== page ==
Procedures were carried out for systematic PLN that included removal of the common iliac, external iliac, internal iliac, obturator, and deep inguinal nodes (Figure 6, Supplementary Video 1). During PALN operations, the surgeon stood between the legs of the patient and the assistant on the right. Para-aortic LNs were dissected from the aortic bifurcation to the left renal vein (RV) (Figure 7, Supplementary Video 1). All surgical specimens were taken out in bags in time to prevent the spillage of tumor cells. And the surgeon sprayed the porcine fibrin sealant kit (Bioseal, Guangzhou, China) onto the surgical field to prevent lymphatic leakage and lymphocyst (18).
Figure 6. Anatomical overview of pelvic area after PLN. (A) The aortic bifurcation and inferior vena cava. (B) The right obturator fossa. (C) The left obturator fossa. (D) The view of presacral area.
Figure 7. Anatomical overview of para-aortic area. (A) Lymphadenectomy up to the left renal vein. (B) The right para-aortic region. (C) Dissection of the interaortocaval and retrocaval lymph nodes. (D) The infrarenal region after PALN.
After the extraperitoneal surgery, the port was reset into the intraperitoneal space for other transperitoneal procedures (i.e., hysterectomy, omentectomy, or salpinx oophorectomy) according to the different types of tumor.
A total of eight patients underwent lymphadenectomy via the TU-LESS extraperitoneal approach. Half of patients were suffering from high-risk EC (one dedifferentiated carcinoma, two grade 3 serous carcinoma with deep myometrial infiltration, and one clear cell carcinoma). The other four patients were diagnosed with early-stage epithelial OC (two serous carcinoma, one clear cell carcinoma, and one endometrioid carcinoma), and three of them opted for fertility-sparing surgery (i.e., preservation of the uterus and contralateral adnexa). The median age was 44 years (range 22–64), and the median BMI was 23.1 kg/m2 (range 20.7–28.4). According to the Chinese criteria, two patients were classified as obese (BMI = 28.2 and 28.4 kg/m2) (19). In this group, half had a history of abdominal surgery, and one even had undergone four surgeries. The clinical characteristics of patients are summarized in Table 1.
Table 2 displays the operative outcomes. The upper limit of PALN for all patients was at the renal vascular level. The median time of LN dissection was 166.5 min (range 123–205). During the procedure, no intraoperative complications were observed and no conversion to transperitoneal approach or multiport laparoscopic surgery occurred. The median blood loss was 100 ml (range 100–300) and no patient required blood transfusion. Concerning the LN yields, the median count of para-aortic LNs was 18 (range of 7–30), and the retrieved pelvic LNs was 26.5 (range 18–35). Three EC patients had positive LNs, two with pelvic nodal metastasis and one with para-aortic nodal involvement. Furthermore, there was no evidence of LN metastasis in OC patients. The median flatus time was 23.0 h (range 16.0–38.0) and the median hospital duration was 3 days (range of 2–4). All patients felt mild pain for 24 h after surgery with a median score of 2 (range 1–3). The median satisfaction value for body image was 17 (range 16–19) 7 days after surgery and increased to 19.5 (range 18–20) a month after surgery; while the median score of cosmetic effects was 18 (range 15–19) 1 week after surgery and improved to 22.5 (range 21–23) after 30 days (Figure 8).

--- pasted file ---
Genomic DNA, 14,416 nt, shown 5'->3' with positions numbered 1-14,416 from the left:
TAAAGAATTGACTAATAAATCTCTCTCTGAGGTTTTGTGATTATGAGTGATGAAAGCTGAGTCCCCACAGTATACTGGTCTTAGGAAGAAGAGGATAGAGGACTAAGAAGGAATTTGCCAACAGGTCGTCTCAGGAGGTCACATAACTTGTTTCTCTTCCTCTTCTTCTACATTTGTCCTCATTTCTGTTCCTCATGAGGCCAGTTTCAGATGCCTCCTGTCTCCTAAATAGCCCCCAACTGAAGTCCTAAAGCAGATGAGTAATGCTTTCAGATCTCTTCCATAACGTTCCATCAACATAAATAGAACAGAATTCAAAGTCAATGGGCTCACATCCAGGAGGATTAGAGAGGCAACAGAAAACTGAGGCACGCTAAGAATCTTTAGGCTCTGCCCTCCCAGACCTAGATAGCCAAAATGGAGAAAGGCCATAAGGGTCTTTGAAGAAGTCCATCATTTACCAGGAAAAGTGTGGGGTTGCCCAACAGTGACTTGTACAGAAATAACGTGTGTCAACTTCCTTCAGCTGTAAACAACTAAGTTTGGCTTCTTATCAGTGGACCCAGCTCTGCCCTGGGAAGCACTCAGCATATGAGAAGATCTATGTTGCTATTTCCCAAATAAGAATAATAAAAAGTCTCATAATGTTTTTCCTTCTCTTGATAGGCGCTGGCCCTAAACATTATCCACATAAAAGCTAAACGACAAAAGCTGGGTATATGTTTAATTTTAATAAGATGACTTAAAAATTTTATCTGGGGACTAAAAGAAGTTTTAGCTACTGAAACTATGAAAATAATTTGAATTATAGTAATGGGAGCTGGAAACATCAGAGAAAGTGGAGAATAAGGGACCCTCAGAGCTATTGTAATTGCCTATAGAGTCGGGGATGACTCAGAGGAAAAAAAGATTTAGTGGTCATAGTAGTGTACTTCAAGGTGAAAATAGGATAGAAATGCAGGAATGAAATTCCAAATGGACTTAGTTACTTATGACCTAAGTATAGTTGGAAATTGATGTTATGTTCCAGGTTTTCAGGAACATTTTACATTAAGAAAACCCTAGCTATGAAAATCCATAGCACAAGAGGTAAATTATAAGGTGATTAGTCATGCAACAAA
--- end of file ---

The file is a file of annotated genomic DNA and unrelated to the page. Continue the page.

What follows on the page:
Figure 8. The umbilical incisions of the TU-LESS extraperitoneal approach. (A) The preoperative appearance. (B) The postoperative appearance. (C) The appearance 3 months after surgery.
Lymph node status evaluation is a critical component of thorough surgical staging for ovarian and EC (20–22). Laparoscopic lymphadenectomy has been proven safe for surgical staging in EC and early-stage OC patients with less complications and faster recovery (1, 2, 23). Previous studies have shown that extraperitoneal lymphadenectomy is superior to the transperitoneal approach for PALN, because it could avoid intestinal interference and allow an easier access to supramesenteric LNs (5, 24, 25). We initially attempted to employ the TU-LESS extraperitoneal approach in the surgical staging procedures for a patient with advanced cervical cancer in order to accurately delineate the radiographic field. The PALN and right enlarged obturator LN biopsy were performed easily via this novel technique (26). Further exploration and practice of this technique were conducted, and the primary findings of our study confirmed that the TU-LESS extraperitoneal approach is feasible for systematic PLN and PALN.